Overall, this haul might appear underwhelming, but consider what the Diamondbacks gave up: an outfielder with above average defense but little offensive ability who should be platooned and a utility guy who is getting older, doesn’t hit the ball hard and was owed $16M over the next two years. Those assets aren’t going to net you top prospects, and overall, I’d say they got a reasonable return based on the financial and roster flexibility they were able to create in these deals.
The most encouraging sign, though, is that the team seems to have shifted its priorities for contention. By flipping Parra and, in particular, Prado, they’ve signaled that they need to build for the future, although in Haniger and O’Brien, that’s not necessarily the distant future. Instead, they look to be adding pieces that can pay off in the next two years. That’s kind of where I see them contending anyways, so while this deadline wasn’t the most exciting for those looking for major turnover, it’s a welcomed sign when compared to the alternative.
The Pool ShotEpisode 37 of The Pool Shot: The guys talk about no-win situations and, on a completely unrelated note, the D-backs rotation. The surprising move of Randall Delgado to the rotation in lieu of an Aaron Blair promotion, sizing up the team's internal options for next year, and working through the ways in which the rotation can be upgraded. Subscribe on iTunes!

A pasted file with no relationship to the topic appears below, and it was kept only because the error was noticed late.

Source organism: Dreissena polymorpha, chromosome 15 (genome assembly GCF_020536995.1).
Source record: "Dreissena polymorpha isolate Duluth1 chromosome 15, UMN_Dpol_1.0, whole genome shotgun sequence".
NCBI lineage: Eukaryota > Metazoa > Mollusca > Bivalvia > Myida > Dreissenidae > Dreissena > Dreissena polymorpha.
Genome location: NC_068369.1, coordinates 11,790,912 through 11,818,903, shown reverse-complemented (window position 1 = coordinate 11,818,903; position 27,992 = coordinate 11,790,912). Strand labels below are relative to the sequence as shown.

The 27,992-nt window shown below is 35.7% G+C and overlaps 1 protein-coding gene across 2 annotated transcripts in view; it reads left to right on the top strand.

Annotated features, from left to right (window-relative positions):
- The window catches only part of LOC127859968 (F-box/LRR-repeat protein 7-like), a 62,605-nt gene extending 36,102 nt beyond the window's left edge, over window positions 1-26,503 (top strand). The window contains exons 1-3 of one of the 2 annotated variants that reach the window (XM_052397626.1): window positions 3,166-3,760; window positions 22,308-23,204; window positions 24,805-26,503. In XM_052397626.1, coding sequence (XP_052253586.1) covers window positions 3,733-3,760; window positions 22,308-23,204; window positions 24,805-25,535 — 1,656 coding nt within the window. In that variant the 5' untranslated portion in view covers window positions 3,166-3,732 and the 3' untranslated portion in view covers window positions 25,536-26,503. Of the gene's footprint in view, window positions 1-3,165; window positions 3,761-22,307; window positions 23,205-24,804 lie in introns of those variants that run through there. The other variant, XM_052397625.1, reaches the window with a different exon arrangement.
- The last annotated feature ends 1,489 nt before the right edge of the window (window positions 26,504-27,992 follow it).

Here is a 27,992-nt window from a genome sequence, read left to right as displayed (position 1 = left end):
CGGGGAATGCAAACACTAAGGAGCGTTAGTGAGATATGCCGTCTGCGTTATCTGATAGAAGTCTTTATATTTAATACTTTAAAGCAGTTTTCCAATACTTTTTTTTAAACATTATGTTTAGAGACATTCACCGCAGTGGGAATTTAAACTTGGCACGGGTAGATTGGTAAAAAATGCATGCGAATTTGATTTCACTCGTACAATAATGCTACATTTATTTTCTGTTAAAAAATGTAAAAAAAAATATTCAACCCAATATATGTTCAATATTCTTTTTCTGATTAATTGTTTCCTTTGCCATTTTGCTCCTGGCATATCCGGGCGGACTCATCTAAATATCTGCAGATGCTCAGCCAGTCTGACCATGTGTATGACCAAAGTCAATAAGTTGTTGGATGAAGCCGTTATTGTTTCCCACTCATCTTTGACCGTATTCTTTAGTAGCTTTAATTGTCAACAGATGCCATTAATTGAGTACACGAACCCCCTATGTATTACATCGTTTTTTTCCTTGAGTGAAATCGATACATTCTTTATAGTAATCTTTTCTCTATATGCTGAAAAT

Midseason Top 10 Prospects
It's here: the Inside the 'Zona Midseason Top 10 Prospects List, including recent trade additions and 2015 draftees.
- Reed Traded; the Kevin Towers Closer Era Ends
- Roundup: Coming Around on Saltalamacchia; David Peralta Getting Noticed; Goldy Something Else
- D-backs Changing Robbie Ray for the Worse
- Westbrook, Diaz and Others Gaining Momentum in the Minors
- Jake Lamb Should be Playing Against (Some) Lefties
- Arizona Bullpen Much Better Than Advertised
- Roundup: Getting Ruthless About Pitching Again, Differently
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- RT @brgillett3: @ryanpmorrison http://t.co/QSz8tynPyr, Aug 29
- Uh oh. There goes David Peralta's career splits against switch pitchers., Aug 29
- I think Goldy's gonna be ok, Aug 29
- Wonder if Annie Savoy and Crash Davis had to teach Pat Venditte to breathe out of both eyelids?, Aug 29
- Pat Venditte alert, Aug 29
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- Dude starter the year in A-ball, then struck everyone out without issuing walks. https://t.co/f83tHrF5Yq, 3 hours ago
- This is an awful lot of fun to drink! - Drinking a Supplication by Russian River Brewing Company - http://t.co/ML7GHHUiNv, 17 hours ago
- Better than I remember, but then again, it's hot and this is sour, so do the math. - Drinking a Damnation - http://t.co/itJeWo3Vo3, 18 hours ago
- Okay, so I never really loved Matt Davidson, but the #Dbacks will get far less for Reed in this deal, plus they've paid him ~$4.5M., 19 hours ago
- RT @JoeCB91: I guess that AZ Cardinals fans are still in Kevin Towers "SHUT UP NERDZ I HAZ MY GUT INSTINCT" territory w analytics. http://t.co/qHRGx5YNxJ, Aug 29
FanGraphs Stats Glossary
Nick Piecoro Author Page
Cot's Baseball Contracts
BP Base Running Stats
Previously on The Pool Shot, the guys explained some of their favorite advanced stats. Hitting, including wRC+, HHAV and batted ball; pitching (38:00), including FIP, xFIP and SIERA; and baserunning and defense, including UBR, UZR and DRS (58:00).